Mountain States Health Alliance Settles Americans with Disability Act Claim with United States
GREENEVILLE, Tenn. - The United States reached a settlement on November 30, 2016, with Mountain States Health Alliance (MSHA), a not-for-profit health care organization based in Johnson City, Tenn., that operates 13 hospitals serving a 29-county region spanning northeast Tennessee, southwest Virginia, southeastern Kentucky, and western North Carolina. In a complaint filed in the U.S. District Court for the Eastern District of Tennessee at Greeneville, Christopher and Donna Cantrell, both of whom are deaf, alleged that they were denied effective communication under Title III of the Americans with Disabilities Act (ADA) during several admissions of their adult daughter to the Johnson City Medical Center (JCMC), a MSHA facility. The admissions at JCMC, which totaled 115 days, were for treatment of high-grade Burkitt’s lymphoma. Their daughter succumbed to the disease in May 2015 while she was still in the hospital.
The Cantrells alleged in the lawsuit that they were not provided with an interpreter or other auxiliary aid until shortly before their daughter’s death. Instead, the Cantrells alleged that they were forced to rely on their daughter and other family members, all of whom were able to hear, to interpret for them. As a result of the complaint, the U.S. Attorney’s Office for the Eastern District of Tennessee opened a civil investigation under the ADA.
As a result of the settlement, MSHA has agreed to implement measures for all of its hospitals that are aimed at protecting the rights of patients and companions who are deaf or hard of hearing. Those measures include the following: (1) appointing an ADA administrator at each facility to provide oversight and guidance; (2) identifying services that can provide interpreters to each facility in a timely manner; (3) providing notice to patients and their companions of their rights under the ADA; (4) developing an assessment plan to effectively determine the appropriate auxiliary aid for each situation; (5) providing annual training about the rights afforded by the ADA and MSHA’s policy to meet those requirements; and (6) compliance reports to be submitted to the U.S. Attorney’s Office for monitoring. The agreement is effective for 3 years. In addition, MSHA will pay the United States a statutory penalty in the amount of $50,000. This is the largest civil penalty that any U.S. Attorney’s Office has received in a matter involving effective communication in hospital settings.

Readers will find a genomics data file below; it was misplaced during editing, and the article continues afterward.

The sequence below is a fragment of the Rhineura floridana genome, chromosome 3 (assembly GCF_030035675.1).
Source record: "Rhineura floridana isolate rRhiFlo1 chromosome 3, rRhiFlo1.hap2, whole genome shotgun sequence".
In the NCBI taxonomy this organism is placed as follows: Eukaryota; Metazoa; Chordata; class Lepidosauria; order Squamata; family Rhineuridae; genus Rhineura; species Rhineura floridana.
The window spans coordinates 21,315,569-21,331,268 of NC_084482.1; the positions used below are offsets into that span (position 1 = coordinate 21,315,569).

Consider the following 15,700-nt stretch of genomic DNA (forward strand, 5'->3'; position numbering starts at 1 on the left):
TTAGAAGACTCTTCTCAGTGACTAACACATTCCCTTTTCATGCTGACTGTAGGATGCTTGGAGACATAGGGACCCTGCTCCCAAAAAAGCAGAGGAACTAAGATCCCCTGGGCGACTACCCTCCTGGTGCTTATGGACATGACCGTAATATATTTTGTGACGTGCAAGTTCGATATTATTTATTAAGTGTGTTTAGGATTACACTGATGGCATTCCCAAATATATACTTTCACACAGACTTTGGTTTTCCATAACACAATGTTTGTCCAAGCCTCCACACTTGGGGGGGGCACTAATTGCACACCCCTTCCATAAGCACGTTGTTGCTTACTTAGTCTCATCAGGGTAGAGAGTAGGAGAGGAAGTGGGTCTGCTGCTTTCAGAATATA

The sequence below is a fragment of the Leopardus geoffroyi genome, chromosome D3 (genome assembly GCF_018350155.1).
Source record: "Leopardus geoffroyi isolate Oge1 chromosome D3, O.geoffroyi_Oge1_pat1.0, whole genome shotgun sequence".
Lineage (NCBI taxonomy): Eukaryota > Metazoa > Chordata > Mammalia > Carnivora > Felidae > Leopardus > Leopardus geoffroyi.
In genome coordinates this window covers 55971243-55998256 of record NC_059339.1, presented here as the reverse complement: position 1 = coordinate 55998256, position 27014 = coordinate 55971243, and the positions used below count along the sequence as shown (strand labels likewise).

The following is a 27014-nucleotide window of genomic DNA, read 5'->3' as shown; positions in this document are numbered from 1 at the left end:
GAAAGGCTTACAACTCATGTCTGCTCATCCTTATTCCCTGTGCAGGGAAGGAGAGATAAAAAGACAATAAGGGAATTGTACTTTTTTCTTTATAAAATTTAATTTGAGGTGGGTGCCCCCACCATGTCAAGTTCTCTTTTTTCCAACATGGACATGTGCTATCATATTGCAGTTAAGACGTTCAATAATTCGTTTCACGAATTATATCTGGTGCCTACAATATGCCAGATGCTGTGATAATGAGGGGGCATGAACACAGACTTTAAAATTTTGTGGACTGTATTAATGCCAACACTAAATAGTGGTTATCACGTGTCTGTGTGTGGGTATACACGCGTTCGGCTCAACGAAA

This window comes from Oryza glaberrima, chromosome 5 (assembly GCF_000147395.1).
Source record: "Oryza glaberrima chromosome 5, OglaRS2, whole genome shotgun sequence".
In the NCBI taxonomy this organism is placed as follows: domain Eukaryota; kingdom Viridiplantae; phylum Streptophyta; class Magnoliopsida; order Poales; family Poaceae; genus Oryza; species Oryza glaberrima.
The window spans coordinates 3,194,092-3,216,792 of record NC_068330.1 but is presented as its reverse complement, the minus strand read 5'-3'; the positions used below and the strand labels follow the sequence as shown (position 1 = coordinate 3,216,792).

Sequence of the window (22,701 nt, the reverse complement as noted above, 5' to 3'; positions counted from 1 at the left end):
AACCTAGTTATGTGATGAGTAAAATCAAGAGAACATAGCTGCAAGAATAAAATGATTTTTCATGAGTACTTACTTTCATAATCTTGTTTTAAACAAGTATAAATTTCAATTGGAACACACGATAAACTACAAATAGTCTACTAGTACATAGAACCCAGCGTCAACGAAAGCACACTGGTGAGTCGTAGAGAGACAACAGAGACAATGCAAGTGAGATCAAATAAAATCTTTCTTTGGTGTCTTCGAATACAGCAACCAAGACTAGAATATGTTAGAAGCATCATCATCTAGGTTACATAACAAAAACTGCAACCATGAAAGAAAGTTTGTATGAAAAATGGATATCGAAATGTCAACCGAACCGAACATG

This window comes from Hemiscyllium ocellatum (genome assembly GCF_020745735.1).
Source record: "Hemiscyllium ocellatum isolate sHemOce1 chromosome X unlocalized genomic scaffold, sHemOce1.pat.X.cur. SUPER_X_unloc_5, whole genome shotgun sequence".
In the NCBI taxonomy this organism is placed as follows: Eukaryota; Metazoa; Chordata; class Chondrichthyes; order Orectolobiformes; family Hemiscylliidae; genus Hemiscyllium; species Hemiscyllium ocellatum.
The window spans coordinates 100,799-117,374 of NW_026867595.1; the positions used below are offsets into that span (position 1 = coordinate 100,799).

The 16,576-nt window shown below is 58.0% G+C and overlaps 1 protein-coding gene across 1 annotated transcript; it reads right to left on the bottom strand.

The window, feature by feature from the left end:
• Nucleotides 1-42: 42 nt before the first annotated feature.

“Individuals who are deaf or hearing impaired must not be denied equal access to interpretive services in medical entities such as hospitals and other medical facilities that are covered under the ADA,” said U.S. Attorney Nancy S. Harr. “I commend MSHA for cooperating in our investigation and working to promote more effective communications with persons who are deaf or hard of hearing.”
Assistant U.S. Attorneys Kenny L. Saffles and Leah W. McClanahan represented the United States in the investigation.
Members of the public should be reminded that the claims settled by this agreement are allegations only and that there has been no determination of liability.